That tall middle branch is Dad's branch.

My study this morning was in preparation for Primary Sharing Time this Sunday: "The Fall was part of God's plan." [page 4] (I've got a new calling at church as the Primary first counselor. A good friend at church in congrats joked, "It only took ya four years to graduate to the front of the room!" Ha!" Anyhow, great lesson and I studied the "Preach My Gospel" manual's portion [page 50] with Chapter 3 in "The God Who Weeps: How Mormonism Makes Sense of Life." Seriously, I'm totally in love with this topic and how its interpretation throughout time has contributed to a misunderstanding of Adam and Eve's choice to partake of the fruit in the Garden of Eden. Satan has truly propagated this misunderstanding of The Fall, leading to such heartache pitting men and women against each other and for some women, a view that they are somehow inferior, weak, and punished by being born female. But I love the Restored Gospel! And the theme of trees, fruit, and agency.

I am fascinated by how families portray the linked generations of their families -- quilts, fans, trees, pedigree charts and so forth. But I'm rather partial to trees. As I snapped a picture of Dad's tree for my friend on this cold sunny wintry day with a light new layer of fluffy snow outside, Dad's big Bare bare tree reminded me of a tree getting ready to bloom in spring. Last week all the snow had melted and one of my trees had little pink blossoms on it, I was so excited! My siblings and I are in the midst of adding to our branches on this great tree. My brother Ben and his dear fun wife, Elizabeth, welcomed the newest Bare to the clan last week, cute Marley! Those pink blossoms reminded me of her arrival every day. My sister Brooks and her jovial, tender husband, John, will welcome their first - lil Scott Dean very soon. My youngest sister Abby is getting married this summer. My sister Lorry and her sweet smartypants husband, David, welcomed little Davy in October. My brother Nick and his beautiful creative wife, Christine, welcomed Mikilah last spring. The Bare tree is growing taller and fuller all the time! There's so much potential in this tree filled with people I love.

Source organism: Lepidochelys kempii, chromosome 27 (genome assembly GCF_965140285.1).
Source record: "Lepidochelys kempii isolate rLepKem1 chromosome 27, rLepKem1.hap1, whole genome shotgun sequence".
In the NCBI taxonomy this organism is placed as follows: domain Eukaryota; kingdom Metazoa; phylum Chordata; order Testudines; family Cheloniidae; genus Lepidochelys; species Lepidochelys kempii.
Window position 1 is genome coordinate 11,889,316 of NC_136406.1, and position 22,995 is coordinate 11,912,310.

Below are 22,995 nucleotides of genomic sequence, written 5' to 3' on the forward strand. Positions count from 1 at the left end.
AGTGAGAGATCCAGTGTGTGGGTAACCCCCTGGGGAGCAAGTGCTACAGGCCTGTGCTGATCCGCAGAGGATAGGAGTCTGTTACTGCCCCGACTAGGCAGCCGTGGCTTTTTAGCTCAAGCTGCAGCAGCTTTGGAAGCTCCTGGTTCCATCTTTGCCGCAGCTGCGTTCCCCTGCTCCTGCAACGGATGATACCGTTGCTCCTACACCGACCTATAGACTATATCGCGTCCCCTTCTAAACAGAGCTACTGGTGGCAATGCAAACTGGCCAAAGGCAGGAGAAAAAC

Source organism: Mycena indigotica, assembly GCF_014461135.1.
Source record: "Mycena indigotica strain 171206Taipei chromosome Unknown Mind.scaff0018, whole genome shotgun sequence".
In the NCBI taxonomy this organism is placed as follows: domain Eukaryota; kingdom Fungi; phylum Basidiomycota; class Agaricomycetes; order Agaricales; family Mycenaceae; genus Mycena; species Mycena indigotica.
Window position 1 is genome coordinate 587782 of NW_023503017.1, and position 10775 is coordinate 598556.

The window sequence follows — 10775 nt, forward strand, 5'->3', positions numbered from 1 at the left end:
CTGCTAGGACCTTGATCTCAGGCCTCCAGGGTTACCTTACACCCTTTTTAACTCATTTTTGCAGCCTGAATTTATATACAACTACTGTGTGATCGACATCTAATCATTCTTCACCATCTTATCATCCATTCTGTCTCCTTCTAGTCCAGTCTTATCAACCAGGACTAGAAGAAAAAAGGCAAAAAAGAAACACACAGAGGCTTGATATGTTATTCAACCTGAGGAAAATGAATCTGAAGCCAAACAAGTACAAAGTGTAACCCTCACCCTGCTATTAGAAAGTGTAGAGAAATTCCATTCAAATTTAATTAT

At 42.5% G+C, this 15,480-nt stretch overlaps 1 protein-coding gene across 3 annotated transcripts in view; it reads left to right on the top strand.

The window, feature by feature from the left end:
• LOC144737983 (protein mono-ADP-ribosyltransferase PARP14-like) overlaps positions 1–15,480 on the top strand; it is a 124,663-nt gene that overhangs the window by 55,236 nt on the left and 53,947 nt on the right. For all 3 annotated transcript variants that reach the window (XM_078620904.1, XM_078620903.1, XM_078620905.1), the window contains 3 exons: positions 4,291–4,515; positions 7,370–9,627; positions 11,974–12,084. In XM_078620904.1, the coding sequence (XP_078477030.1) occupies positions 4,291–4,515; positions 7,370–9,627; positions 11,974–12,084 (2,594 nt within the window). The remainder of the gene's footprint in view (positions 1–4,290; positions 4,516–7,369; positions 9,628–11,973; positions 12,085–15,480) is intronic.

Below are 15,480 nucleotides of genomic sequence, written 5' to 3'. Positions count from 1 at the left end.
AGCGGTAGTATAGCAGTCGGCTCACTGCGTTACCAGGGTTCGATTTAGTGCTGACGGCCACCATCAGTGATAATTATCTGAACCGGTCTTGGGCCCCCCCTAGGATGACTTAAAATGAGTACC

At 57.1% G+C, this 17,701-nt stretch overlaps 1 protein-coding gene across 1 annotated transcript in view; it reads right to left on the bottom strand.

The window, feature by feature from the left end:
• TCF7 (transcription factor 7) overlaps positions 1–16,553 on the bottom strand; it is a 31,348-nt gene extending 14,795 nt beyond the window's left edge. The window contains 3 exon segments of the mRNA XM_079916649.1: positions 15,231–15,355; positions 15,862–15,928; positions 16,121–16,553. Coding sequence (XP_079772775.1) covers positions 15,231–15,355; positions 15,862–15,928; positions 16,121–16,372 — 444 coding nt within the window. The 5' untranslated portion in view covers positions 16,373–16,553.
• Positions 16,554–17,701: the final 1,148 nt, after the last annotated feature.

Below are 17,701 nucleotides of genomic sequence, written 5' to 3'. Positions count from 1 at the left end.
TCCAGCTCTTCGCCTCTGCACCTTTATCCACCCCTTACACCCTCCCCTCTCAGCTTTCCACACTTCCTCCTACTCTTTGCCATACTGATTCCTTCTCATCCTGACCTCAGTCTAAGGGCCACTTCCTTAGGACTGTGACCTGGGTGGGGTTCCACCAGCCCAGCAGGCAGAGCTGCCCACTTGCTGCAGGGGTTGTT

Like I said, Dad and Papa's tree looks like a tree entering a promising spring. A warm day with birds soaring in the distance, bees busy buzzing around as their preparatory work means blossoms and fruit will appear in coming months. The roots reach deeply into the ground absorbing nutrients to feed the upper limbs reaching toward the sun above. I feel fed by my predecessors, feel them rooting for me and know I'm not alone in the challenges of life here for many have gone before me. The full branches on each side of my dad's tall branch provide balance and beauty to the wholeness of our tree. Clouds above pass on by, sometimes showering each limb with precipitation. Sometimes it falls gently making our colors more vibrant and fresh, but sometimes the rain falls in damaging torrential windy downpours or fluke summer hail storms. The rain falls on all and we all deal with it in our own ways but the tree is still intact and beautiful even before we're in full bloom.